Imam Zijad’s Corner: Ramadan and Health

Imam Zijad’s Corner:  Ramadan and Health

Muslims who are healthy and fulfill other requirements are obliged to fast. On the other hand, Muslims who are chronically ill without any hope of recovery are exempt. This permission does not include simple illnesses, such as a headache or stomach ache.

Those who are exempted from fasting should still compensate by feeding a needy person for every day of missed fasting. If a Muslim who is sick hopes to recover from the illness, he / she should wait and make up for the days he / she has broken.         (Al Baqarah 184, 185}

There are two types of sick persons:

a)         A person who has a disease for which no cure is known yet, and which impairs his/her ability to fast. Such a person is exempt from fasting but has to compensate for the missed fasting days by feeding a needy person for each day he/she did not fast. This can be done by gathering a number of needy people equal to the number of missed days of fasting and feeding them as Anas ibn Malik did when he got old and weak. Or, one can distribute food to those needy people. We estimate about ten (10) dollars per day for each missed day’s fast.

b)         A person whose sickness is curable. There are three categories in this type:

         A person who is slightly sick such that is neither harmful nor hard for him/her to fast i.e. headache, toothache, etc.

         A person for whom fasting is hard but not harmful. Such a person should better not fast because fasting would be a sign of rejecting the permission of Almighty Allah, Who granted it to us, to break fast when it is accompanied by hardship. This permission from Allah is a charity from Allah that one should accept, for He says in the Qur’an: “Allah intends for you ease, and He does not want to make things difficult for you.” {Al Baqarah 185}  Yet, when such person is cured from his/her illness, then he/she should fast a number of days equal to the days during which he/she had to break his/her fast to make up for them. But if he/she were to die before being cured, then he/she will not be accountable for these days since the order to make up these days is after he/she gets cured, which did not happen.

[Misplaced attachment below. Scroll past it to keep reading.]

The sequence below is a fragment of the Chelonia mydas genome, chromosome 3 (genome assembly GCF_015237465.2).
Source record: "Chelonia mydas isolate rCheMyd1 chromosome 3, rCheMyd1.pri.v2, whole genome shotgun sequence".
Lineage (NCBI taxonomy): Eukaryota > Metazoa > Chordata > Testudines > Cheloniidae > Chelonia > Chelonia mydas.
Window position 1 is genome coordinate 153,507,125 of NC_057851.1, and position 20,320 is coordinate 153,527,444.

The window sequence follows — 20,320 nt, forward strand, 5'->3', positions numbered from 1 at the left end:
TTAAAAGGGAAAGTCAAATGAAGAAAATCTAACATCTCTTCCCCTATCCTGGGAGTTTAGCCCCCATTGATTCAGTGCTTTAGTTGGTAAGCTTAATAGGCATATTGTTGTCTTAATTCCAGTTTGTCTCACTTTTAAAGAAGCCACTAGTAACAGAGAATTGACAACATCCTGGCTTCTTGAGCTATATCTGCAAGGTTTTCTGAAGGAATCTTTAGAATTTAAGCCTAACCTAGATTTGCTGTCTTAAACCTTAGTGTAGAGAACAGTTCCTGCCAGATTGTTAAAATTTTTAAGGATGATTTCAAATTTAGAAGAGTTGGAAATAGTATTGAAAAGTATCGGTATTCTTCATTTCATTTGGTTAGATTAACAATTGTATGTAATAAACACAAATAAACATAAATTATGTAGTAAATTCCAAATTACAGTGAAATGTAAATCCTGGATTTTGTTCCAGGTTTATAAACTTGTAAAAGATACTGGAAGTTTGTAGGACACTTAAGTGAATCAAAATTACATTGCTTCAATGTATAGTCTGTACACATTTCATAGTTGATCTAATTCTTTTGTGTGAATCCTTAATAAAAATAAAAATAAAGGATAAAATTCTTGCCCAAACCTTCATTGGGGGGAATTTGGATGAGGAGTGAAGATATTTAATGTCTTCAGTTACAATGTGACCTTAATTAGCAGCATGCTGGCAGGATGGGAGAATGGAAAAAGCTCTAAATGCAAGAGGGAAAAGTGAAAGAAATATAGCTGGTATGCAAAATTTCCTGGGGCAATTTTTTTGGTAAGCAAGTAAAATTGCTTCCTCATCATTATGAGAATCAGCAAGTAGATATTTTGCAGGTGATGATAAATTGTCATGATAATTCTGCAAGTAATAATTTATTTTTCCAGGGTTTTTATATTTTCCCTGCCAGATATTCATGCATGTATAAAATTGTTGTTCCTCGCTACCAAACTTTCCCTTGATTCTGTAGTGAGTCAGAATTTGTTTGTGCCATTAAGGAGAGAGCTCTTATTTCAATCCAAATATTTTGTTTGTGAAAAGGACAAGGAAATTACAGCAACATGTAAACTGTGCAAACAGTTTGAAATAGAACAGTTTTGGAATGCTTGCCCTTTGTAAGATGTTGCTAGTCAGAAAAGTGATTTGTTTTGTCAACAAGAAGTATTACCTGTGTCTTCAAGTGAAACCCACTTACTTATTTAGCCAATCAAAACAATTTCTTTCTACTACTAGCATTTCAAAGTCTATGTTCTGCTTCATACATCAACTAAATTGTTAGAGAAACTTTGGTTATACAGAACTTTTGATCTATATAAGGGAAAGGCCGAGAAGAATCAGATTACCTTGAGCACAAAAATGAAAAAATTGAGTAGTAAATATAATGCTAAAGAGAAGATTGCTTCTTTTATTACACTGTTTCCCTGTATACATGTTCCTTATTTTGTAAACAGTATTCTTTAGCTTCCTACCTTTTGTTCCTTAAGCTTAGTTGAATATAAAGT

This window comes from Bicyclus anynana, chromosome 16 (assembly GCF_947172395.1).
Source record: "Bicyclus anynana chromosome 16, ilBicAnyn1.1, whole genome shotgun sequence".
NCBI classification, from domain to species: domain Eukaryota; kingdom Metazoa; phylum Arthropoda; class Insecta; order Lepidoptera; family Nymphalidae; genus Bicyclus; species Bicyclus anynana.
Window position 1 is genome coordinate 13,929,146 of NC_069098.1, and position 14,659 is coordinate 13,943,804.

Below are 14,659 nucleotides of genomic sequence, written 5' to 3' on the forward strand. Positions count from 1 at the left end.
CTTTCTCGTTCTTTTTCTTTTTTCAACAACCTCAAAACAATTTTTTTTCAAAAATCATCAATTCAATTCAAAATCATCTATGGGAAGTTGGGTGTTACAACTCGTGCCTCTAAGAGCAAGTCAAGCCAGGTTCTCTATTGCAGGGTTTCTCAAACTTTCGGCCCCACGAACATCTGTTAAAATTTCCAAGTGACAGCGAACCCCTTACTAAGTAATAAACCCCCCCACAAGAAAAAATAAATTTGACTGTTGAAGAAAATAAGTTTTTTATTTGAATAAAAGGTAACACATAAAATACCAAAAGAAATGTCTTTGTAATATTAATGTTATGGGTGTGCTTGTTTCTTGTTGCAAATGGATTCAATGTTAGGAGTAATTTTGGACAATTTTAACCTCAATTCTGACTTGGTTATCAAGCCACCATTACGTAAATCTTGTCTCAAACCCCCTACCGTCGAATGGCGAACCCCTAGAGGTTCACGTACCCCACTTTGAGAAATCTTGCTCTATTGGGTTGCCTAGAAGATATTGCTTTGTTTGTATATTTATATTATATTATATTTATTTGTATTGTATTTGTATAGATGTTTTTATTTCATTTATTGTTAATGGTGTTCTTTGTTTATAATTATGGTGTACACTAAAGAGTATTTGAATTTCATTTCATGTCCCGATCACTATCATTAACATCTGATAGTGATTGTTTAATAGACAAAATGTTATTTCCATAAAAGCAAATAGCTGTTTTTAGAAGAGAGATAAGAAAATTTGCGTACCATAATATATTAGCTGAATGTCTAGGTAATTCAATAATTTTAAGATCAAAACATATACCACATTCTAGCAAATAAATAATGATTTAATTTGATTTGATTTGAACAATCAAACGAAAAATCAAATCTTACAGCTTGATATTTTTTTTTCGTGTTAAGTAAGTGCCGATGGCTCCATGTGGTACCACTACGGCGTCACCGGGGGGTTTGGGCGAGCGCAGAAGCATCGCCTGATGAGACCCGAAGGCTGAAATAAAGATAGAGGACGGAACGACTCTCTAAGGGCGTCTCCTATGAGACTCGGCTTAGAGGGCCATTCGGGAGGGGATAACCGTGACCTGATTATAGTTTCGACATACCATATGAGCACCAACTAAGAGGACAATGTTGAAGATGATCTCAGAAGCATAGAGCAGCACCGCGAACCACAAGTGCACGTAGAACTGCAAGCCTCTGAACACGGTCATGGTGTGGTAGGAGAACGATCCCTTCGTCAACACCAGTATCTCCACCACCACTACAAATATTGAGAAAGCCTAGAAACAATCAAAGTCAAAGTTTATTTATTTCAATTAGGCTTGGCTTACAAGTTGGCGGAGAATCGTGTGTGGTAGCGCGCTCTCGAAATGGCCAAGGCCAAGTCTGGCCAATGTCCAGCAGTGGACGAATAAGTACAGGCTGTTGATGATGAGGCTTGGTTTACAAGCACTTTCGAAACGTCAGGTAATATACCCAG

         A person for whom fasting may be harmful. This possibility of harm can be determined by the sick person or by the decision of a trustworthy physician who would tell the person that fasting may harm him/her. Fasting for such a person is not allowed, rather it is forbidden because of the harm it could cause him/her. Almighty Allah says in the Qur’an: “And do not throw yourselves into destruction.”                     {Al Baqarah 195}